CDM Executive Board turns against renewable energy development

In a decision unsupported by evidence and taken behind closed doors, the CDM Executive Board today rejected 10 proposed Chinese wind power projects on the grounds of lack of consistency with the CDM additionality criterion.

This decision causes very serious problems for the CDM, for wind, and other renewable energy projects in developing countries. The Global Wind Energy Council (GWEC) and the International Emissions Trading Association (IETA) heavily criticized the Board for failing to substantiate the concerns upon which the projects were questioned, ignoring evidence provided by stakeholders, and apparently contradicting its own long-established guidance against the provision of perverse incentives for national low-carbon policies.

The EB’s decision comes after months of debate in closed meetings during which the Chinese government was accused of lowering the subsidized tariff for wind power in order to attract CDM investment. The CDM Executive Board has not publicly provided any information or analysis regarding this claim, nor have GWEC or IETA received a reaction to their submissions attempting to address the questions raised over the past several months.

Steve Sawyer, GWEC’s Secretary General, explained: “This claim has never been substantiated. Since 2006, which marked the beginning of the wind power boom in China, tariffs for wind power have either remained stable or have in fact risen, as has been well documented in studies from GWEC and others submitted to the UNFCCC.”

Despite the fact that wind is heavily subsidized in China, coal plants continue to be developed at an astonishing rate, clearly indicating the need to encourage exactly this type of clean technology. With this decision, the Board sends a negative signal to renewable energy investments in any country that has decided to be forward thinking and pave a clean development pathway for energy growth.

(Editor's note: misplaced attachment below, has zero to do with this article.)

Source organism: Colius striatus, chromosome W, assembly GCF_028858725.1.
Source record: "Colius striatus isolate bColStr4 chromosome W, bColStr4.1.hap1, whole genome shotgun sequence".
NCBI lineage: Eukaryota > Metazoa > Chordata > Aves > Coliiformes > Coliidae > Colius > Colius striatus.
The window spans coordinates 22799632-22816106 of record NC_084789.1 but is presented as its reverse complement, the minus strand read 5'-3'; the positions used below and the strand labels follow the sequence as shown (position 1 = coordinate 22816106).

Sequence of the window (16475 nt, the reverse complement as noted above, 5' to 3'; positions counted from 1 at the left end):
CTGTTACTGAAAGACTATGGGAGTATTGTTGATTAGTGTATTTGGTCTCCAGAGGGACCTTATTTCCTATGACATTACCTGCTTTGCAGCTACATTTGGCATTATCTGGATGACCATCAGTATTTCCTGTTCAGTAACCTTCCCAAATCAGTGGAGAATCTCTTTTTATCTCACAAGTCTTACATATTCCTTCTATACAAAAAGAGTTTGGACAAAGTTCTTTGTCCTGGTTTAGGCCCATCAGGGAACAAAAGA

Steve Sawyer added: “Carbon market support of wind power in China, India and a number of other countries has been one of the clear early successes of the CDM. While there are many criticisms to be made of Chinese policy, surely the fact that they are actively making use of the only means open to them to participate in the international climate regime is not one of them?”

Henry Derwent, President and CEO of IETA added, “The CDM has been doing exactly what it was supposed to do: providing an extra push for the deployment of cleaner energy in developing countries and helping to kick start the transformation to a low carbon economy”. The project participants did their best to answer the questions asked of them- but how can one answer a concern that is not clearly formulated and based on a rule that does not exist? Project developers could not have possibly foreseen this issue whilst developing these projects.”

CDM reform is one issue under discussion at next week’s climate change talks in Copenhagen, where today’s meeting also took place. Reform of the CDM will be contemplated in the yearly Guidance to the CDM Executive Board and under the AWG-KP. GWEC and IETA urge the Parties to address this issue quickly to reverse the negative signal it sends to producers of clean energy.

Mr. Derwent remarked: “The arguments for reform made in IETA’s State of the CDM 2009 Report, released just yesterday, is confirmed by today¹s decision. There is an urgent need to implement reforms for the current commitment period. IETA implores the Parties at the meeting in Copenhagen to look into this decision, which threatens to worsen the position of renewable energy in developing countries just when it must be improved. The lack of transparency, insufficient respect for due process, and poor communication with stakeholders must be addressed.”